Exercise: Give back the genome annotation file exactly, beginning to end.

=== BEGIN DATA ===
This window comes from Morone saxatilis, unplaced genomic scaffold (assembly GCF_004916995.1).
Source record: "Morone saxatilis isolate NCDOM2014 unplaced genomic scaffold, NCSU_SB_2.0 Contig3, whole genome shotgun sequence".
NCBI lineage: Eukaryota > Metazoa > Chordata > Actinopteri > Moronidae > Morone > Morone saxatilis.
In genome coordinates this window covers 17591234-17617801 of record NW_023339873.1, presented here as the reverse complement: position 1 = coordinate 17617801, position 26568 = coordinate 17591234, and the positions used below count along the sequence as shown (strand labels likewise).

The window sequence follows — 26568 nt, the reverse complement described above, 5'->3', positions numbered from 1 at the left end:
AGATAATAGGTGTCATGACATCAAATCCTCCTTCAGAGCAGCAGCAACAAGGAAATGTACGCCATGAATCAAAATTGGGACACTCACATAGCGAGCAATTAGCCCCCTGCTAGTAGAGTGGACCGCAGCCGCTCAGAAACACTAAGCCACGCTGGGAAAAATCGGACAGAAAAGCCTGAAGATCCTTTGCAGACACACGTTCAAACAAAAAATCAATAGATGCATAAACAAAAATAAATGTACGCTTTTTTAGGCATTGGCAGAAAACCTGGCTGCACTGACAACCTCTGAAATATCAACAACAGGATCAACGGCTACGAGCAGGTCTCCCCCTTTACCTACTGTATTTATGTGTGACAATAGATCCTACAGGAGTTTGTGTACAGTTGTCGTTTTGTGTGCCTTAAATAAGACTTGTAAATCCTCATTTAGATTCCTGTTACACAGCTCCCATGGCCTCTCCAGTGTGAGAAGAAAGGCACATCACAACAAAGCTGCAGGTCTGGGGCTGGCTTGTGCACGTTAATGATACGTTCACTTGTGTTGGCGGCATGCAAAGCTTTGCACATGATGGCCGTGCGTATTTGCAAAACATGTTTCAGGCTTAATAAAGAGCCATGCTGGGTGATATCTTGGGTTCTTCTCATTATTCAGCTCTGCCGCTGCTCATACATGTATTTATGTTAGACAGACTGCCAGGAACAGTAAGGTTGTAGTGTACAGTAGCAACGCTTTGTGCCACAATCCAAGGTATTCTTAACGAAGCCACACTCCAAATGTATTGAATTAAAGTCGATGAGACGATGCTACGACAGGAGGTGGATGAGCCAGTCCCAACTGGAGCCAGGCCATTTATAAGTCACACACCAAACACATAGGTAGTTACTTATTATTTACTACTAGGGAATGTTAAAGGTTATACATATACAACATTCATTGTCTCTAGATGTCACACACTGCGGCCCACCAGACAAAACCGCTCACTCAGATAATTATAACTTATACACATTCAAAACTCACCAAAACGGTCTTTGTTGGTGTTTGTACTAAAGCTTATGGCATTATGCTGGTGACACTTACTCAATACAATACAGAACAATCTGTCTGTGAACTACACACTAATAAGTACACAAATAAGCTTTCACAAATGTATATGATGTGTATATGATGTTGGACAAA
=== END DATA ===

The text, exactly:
This window comes from Morone saxatilis, unplaced genomic scaffold (assembly GCF_004916995.1).
Source record: "Morone saxatilis isolate NCDOM2014 unplaced genomic scaffold, NCSU_SB_2.0 Contig3, whole genome shotgun sequence".
NCBI lineage: Eukaryota > Metazoa > Chordata > Actinopteri > Moronidae > Morone > Morone saxatilis.
In genome coordinates this window covers 17591234-17617801 of record NW_023339873.1, presented here as the reverse complement: position 1 = coordinate 17617801, position 26568 = coordinate 17591234, and the positions used below count along the sequence as shown (strand labels likewise).

The window sequence follows — 26568 nt, the reverse complement described above, 5'->3', positions numbered from 1 at the left end:
AGATAATAGGTGTCATGACATCAAATCCTCCTTCAGAGCAGCAGCAACAAGGAAATGTACGCCATGAATCAAAATTGGGACACTCACATAGCGAGCAATTAGCCCCCTGCTAGTAGAGTGGACCGCAGCCGCTCAGAAACACTAAGCCACGCTGGGAAAAATCGGACAGAAAAGCCTGAAGATCCTTTGCAGACACACGTTCAAACAAAAAATCAATAGATGCATAAACAAAAATAAATGTACGCTTTTTTAGGCATTGGCAGAAAACCTGGCTGCACTGACAACCTCTGAAATATCAACAACAGGATCAACGGCTACGAGCAGGTCTCCCCCTTTACCTACTGTATTTATGTGTGACAATAGATCCTACAGGAGTTTGTGTACAGTTGTCGTTTTGTGTGCCTTAAATAAGACTTGTAAATCCTCATTTAGATTCCTGTTACACAGCTCCCATGGCCTCTCCAGTGTGAGAAGAAAGGCACATCACAACAAAGCTGCAGGTCTGGGGCTGGCTTGTGCACGTTAATGATACGTTCACTTGTGTTGGCGGCATGCAAAGCTTTGCACATGATGGCCGTGCGTATTTGCAAAACATGTTTCAGGCTTAATAAAGAGCCATGCTGGGTGATATCTTGGGTTCTTCTCATTATTCAGCTCTGCCGCTGCTCATACATGTATTTATGTTAGACAGACTGCCAGGAACAGTAAGGTTGTAGTGTACAGTAGCAACGCTTTGTGCCACAATCCAAGGTATTCTTAACGAAGCCACACTCCAAATGTATTGAATTAAAGTCGATGAGACGATGCTACGACAGGAGGTGGATGAGCCAGTCCCAACTGGAGCCAGGCCATTTATAAGTCACACACCAAACACATAGGTAGTTACTTATTATTTACTACTAGGGAATGTTAAAGGTTATACATATACAACATTCATTGTCTCTAGATGTCACACACTGCGGCCCACCAGACAAAACCGCTCACTCAGATAATTATAACTTATACACATTCAAAACTCACCAAAACGGTCTTTGTTGGTGTTTGTACTAAAGCTTATGGCATTATGCTGGTGACACTTACTCAATACAATACAGAACAATCTGTCTGTGAACTACACACTAATAAGTACACAAATAAGCTTTCACAAATGTATATGATGTGTATATGATGTTGGACAAA